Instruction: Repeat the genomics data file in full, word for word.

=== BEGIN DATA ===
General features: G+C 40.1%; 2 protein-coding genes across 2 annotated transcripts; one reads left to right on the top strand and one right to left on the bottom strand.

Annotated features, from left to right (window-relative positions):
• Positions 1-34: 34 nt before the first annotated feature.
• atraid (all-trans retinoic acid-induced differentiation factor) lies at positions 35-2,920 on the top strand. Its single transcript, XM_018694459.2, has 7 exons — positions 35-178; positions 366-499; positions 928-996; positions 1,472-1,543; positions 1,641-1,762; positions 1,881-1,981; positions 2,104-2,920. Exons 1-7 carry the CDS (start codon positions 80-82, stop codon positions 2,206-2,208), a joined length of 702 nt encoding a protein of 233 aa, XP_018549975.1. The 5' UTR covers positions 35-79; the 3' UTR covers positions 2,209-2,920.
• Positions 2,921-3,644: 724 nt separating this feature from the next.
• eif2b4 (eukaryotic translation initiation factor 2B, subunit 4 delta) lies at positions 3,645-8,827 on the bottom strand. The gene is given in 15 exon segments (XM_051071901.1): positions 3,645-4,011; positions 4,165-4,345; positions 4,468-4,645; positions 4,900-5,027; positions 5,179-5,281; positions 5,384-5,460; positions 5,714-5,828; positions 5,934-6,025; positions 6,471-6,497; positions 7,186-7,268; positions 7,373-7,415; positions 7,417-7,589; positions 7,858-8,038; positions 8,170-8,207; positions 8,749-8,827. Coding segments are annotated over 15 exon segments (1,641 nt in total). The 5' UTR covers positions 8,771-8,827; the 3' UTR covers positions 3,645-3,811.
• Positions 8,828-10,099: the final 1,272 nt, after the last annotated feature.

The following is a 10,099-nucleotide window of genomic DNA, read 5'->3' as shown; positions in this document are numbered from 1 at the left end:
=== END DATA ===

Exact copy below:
General features: G+C 40.1%; 2 protein-coding genes across 2 annotated transcripts; one reads left to right on the top strand and one right to left on the bottom strand.

Annotated features, from left to right (window-relative positions):
• Positions 1-34: 34 nt before the first annotated feature.
• atraid (all-trans retinoic acid-induced differentiation factor) lies at positions 35-2,920 on the top strand. Its single transcript, XM_018694459.2, has 7 exons — positions 35-178; positions 366-499; positions 928-996; positions 1,472-1,543; positions 1,641-1,762; positions 1,881-1,981; positions 2,104-2,920. Exons 1-7 carry the CDS (start codon positions 80-82, stop codon positions 2,206-2,208), a joined length of 702 nt encoding a protein of 233 aa, XP_018549975.1. The 5' UTR covers positions 35-79; the 3' UTR covers positions 2,209-2,920.
• Positions 2,921-3,644: 724 nt separating this feature from the next.
• eif2b4 (eukaryotic translation initiation factor 2B, subunit 4 delta) lies at positions 3,645-8,827 on the bottom strand. The gene is given in 15 exon segments (XM_051071901.1): positions 3,645-4,011; positions 4,165-4,345; positions 4,468-4,645; positions 4,900-5,027; positions 5,179-5,281; positions 5,384-5,460; positions 5,714-5,828; positions 5,934-6,025; positions 6,471-6,497; positions 7,186-7,268; positions 7,373-7,415; positions 7,417-7,589; positions 7,858-8,038; positions 8,170-8,207; positions 8,749-8,827. Coding segments are annotated over 15 exon segments (1,641 nt in total). The 5' UTR covers positions 8,771-8,827; the 3' UTR covers positions 3,645-3,811.
• Positions 8,828-10,099: the final 1,272 nt, after the last annotated feature.

The following is a 10,099-nucleotide window of genomic DNA, read 5'->3' as shown; positions in this document are numbered from 1 at the left end: